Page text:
THE STORY – A young teacher hopes to be appointed to Istanbul after mandatory duty at a small village. After a long time waiting he loses all hope of escaping from this gloomy life. However, his colleague Nuray helps him to regain a perspective.
THE CAST – Deniz Celiloğlu, Merve Dizdar, Musab Ekici & Ece Bağcı
THE TEAM – Nuri Bilge Ceylan (Director/Writer), Ebru Ceylan & Akın Aksu (Writers)
THE RUNNING TIME – 197 Minutes
While he may not light up the red carpet or command the headlines like many of his contemporaries, Turkish auteur Nuri Bilge Ceylan stands above (almost) all of them thanks to his impressive qualities of storytelling, which have been justly rewarded over the years, bringing him international recognition and respect. He’s received the Cannes runner-up Grand Prix on two separate occasions for 2003’s “Distant” and 2011’s “Once Upon a Time in Anatolia,” the Cannes award for Best Director for 2008’s “Three Monkeys,” and the coveted Palme d’Or in 2014 for “Winter Sleep.” With Merve Dizdar picking up the Best Actress prize earlier this year for his latest film, “About Dry Grasses,” it gave the film an added initial boost to be discovered for the gem it is despite its daunting runtime. However, much like his 2018 film, “The Wild Pear Tree,” and the others previously mentioned in his filmography, one only needs to surrender themselves to Nuri Bilge Ceylan’s vision, talent, and guidance, and they’ll be as richly rewarded as his films are.
“About Dry Grasses” is another one of Ceylan’s odes to the works of Anton Chekhov, placing a male protagonist within various scenes/forms of isolation from his friends as they discuss pressing issues of philosophy and modern-day Turkish politics. Samet (Deniz Celiloglu), an art teacher approaching forty from Istanbul, is mandatorily stationed in the remote and wintry Anatolian village he despises. As if his punishment wasn’t already cruel enough, he arrives by bus and must trudge the rest of the way through the frozen tundra. Like all the teachers, Samet lives in one of the tiny cottages scattered around the village, sharing it with another faculty member, Kenan (Musab Ekici). The students – a mix of several ethnicities, religions, and races – drip in from all the surrounding neighborhoods. Samet doesn’t have much respect for his students, nor does he believe any of them will become more than the common folk they already are. However, one student, Sevim (Ece Bağcı), has earned his favor. He always calls on her in his class and brings her secret gifts, never taking kindly to anyone, pointing out how she is clearly his favorite student.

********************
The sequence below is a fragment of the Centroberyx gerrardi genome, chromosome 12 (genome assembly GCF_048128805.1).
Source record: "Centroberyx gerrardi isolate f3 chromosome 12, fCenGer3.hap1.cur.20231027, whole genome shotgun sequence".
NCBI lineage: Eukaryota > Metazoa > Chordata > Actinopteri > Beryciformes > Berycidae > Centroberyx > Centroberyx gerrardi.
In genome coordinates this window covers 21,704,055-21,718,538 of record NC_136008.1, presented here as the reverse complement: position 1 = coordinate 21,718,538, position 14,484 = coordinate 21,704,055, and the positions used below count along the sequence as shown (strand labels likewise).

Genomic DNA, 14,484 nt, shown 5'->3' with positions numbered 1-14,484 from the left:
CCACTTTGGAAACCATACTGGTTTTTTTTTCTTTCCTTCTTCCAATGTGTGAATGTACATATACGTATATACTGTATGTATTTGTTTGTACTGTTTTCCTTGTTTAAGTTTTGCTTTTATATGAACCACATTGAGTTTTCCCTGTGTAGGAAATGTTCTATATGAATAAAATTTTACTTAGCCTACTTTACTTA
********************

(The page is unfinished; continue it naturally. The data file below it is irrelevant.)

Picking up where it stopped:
During the film’s first hour, it’s hard to see why Samet hates this place so much or why many of the villagers don’t take to him too kindly. Ceylan lets most of these scenes play out in a single take, slowly leading you into this mundane world. The longer each scene goes on, the more you realize that much of the interactions between Samet and everyone else is a charade. Co-written by Ceylan with his usual partners, wife Ebru Ceylan and Akin Aksu, the dialogue seems surface-level, with conversations mainly consisting of people describing their daily routines and outlooks on their current situation, but there are several clues to the past and future that become unearthed the more you listen to what is actually being discussed beneath the surface.
The second act starts with two incidents, each taking Samet down a morally winding psychological journey. A student has accused both him and Kenan of inappropriate conduct. Neither the accuser nor the reason for the charges are specific, angering Samet’s idyllic view of himself and leading him down a path of suspicion and mental unwinding despite his hopes for self-improvement. He lashes out at his students, especially Sevim, who he suspects is behind all this but can’t prove for sure. The more he deals with this ever-growing problem, the more it seems Samet is showing his true self to those around him.
The other occurrence is a love triangle between Samet, Kenan, and an English teacher from a nearby school named Nuray (Dizdar). Samet and Nuray initially have no romantic chemistry, mostly because Samet thinks he’s too sophisticated for her, not to mention his subtle, ableist attitude towards her for having only one leg and misogynistic views of her as a woman. But he takes a new interest in her once Nuray drops the hint that she could easily be transferred to Istanbul (where Samet previously went to school) because of her lost leg, thus triggering his insecurities all over again.